What advice would you give to someone who wants to embrace their creativity? I think that being creative is not something that you do on your own. It’s something that you do with other people. You don’t do it by yourself in a room,you do it out in the world.

You do it by being with people and being in environments where creativity is valued and being around people who are open to new ideas and who have different points of view and different experiences from yours.

I think the best advice would be to put yourself out in the world and make friends with people who are creative and open to new ideas and who have different points of view.

Street Photography in New York

You started as a street photographer in New York City in the early 2000s. What drew you to street photography? What themes did you explore within this genre? I started taking photographs on the street in New York City in 2000.

I was living in New York at the time and I was exploring my identity and trying to figure out who I was. I had just moved there from South Africa and I didn’t really know a lot of people so that was a real exploration of identity.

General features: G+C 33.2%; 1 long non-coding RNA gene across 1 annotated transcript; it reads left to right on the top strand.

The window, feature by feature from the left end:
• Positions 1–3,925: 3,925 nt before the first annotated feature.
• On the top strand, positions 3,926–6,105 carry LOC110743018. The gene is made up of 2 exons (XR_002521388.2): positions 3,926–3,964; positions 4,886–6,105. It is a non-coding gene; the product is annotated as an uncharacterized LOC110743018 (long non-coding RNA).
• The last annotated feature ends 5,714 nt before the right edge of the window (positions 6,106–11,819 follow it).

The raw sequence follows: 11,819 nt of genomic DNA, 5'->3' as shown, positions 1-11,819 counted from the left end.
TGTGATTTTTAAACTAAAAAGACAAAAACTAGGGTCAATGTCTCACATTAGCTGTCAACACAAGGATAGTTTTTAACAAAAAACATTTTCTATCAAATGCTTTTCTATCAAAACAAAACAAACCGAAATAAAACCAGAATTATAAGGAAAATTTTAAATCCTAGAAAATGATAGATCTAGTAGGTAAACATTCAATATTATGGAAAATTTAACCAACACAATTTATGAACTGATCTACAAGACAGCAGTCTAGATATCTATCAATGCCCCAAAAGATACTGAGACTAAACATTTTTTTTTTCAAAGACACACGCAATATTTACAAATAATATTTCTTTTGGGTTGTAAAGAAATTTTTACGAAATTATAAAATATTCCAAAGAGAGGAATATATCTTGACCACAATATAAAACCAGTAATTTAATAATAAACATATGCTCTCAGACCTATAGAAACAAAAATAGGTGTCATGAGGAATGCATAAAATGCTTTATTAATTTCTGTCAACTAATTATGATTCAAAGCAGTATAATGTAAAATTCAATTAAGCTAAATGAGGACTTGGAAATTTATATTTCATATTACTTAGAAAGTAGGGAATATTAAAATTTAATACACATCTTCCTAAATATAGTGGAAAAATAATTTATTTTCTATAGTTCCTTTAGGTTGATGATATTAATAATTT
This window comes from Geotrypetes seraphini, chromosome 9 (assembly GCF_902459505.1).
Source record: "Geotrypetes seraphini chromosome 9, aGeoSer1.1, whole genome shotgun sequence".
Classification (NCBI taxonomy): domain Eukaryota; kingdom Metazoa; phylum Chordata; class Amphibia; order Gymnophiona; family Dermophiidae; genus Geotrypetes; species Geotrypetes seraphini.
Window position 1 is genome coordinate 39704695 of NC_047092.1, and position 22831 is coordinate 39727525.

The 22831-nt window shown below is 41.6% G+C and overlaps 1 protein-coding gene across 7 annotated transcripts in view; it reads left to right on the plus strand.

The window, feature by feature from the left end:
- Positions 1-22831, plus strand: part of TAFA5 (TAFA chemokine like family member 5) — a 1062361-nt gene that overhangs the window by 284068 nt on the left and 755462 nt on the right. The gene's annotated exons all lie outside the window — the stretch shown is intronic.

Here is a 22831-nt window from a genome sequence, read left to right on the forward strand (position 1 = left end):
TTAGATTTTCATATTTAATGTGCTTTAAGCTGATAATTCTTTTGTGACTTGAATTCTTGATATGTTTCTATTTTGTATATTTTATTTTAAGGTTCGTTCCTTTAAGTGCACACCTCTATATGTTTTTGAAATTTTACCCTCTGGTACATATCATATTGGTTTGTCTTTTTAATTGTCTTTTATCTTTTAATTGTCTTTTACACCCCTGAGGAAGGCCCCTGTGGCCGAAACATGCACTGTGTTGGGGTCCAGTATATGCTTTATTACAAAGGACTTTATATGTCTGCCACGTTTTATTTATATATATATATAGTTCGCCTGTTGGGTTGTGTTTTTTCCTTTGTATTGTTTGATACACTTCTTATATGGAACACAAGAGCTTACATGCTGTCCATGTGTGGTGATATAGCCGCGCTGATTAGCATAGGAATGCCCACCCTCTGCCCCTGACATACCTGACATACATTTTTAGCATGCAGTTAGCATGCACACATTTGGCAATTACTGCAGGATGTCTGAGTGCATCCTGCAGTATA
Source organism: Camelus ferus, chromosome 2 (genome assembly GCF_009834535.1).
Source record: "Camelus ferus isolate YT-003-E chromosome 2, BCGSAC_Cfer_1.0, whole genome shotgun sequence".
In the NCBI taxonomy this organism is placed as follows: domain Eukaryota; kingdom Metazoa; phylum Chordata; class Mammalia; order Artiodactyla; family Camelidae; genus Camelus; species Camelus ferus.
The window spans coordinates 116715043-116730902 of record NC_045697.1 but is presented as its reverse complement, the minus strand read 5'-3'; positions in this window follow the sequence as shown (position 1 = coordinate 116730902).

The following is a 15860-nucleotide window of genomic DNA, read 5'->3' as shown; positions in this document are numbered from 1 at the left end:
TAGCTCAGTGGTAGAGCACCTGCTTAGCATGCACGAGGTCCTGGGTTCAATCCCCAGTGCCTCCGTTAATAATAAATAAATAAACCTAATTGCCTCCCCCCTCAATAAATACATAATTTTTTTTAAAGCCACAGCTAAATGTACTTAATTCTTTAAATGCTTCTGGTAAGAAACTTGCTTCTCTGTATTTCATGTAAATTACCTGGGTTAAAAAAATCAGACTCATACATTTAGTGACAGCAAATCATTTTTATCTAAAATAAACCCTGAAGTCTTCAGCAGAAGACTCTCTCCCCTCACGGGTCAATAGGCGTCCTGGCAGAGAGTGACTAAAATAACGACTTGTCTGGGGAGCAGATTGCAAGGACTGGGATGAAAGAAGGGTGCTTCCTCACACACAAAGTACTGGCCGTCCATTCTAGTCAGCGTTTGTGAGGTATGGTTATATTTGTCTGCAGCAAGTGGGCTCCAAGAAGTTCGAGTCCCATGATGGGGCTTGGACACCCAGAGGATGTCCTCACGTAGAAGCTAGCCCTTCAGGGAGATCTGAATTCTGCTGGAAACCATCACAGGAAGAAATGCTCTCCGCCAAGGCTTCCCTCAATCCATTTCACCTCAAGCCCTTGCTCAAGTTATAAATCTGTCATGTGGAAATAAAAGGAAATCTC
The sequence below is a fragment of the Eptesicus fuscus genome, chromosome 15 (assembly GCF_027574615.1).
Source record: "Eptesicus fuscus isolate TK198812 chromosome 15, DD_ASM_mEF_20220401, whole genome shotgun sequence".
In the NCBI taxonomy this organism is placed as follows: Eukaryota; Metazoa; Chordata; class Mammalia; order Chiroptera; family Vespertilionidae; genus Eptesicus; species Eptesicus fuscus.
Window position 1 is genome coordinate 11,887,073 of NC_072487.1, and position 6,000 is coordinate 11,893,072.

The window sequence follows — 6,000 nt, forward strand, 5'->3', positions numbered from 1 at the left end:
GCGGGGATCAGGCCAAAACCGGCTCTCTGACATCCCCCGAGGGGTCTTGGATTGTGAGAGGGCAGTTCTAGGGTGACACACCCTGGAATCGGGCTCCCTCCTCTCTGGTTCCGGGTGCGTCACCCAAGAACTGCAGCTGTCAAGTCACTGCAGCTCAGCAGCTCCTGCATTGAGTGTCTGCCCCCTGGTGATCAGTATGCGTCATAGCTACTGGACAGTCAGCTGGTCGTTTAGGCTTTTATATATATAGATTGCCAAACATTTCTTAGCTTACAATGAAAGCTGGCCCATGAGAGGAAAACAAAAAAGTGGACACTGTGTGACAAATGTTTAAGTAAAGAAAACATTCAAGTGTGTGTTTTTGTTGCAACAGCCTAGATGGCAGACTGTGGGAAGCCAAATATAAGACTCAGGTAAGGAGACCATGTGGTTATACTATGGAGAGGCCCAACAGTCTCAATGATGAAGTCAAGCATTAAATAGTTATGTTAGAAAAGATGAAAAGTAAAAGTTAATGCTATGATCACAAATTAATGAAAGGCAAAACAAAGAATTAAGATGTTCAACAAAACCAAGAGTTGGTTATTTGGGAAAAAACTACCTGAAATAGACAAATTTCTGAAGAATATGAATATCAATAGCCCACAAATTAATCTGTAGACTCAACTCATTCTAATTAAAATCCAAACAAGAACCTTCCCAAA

I was just wandering around the city and taking photographs. I think that the themes that I explored were things like identity, power, gender, relationships, intimacy, and sexuality.

Exploring Identity and Power in her Work

You’ve explored themes of identity and power in your work. Can you explain how these themes have shaped your work? I think that my interest in identity really comes out of my interest in sexuality, which also comes out of my interest in relationships and intimacy.

I have explored different ways of talking about and representing sexuality and different ways of talking about and representing relationships and intimacy. Identity is a very large topic and it’s a very large thing to try and explore.

I’ve been thinking about it for years and I think that those themes have definitely been a part of my work from the very beginning.

The Self-Portrait in Art

Much of your work is self-portraits in some way. Why do you believe the self-portrait is such a powerful form of art? I think that self-portrait is a very powerful form of art. It is a very direct way of communicating a certain point of view or a certain idea.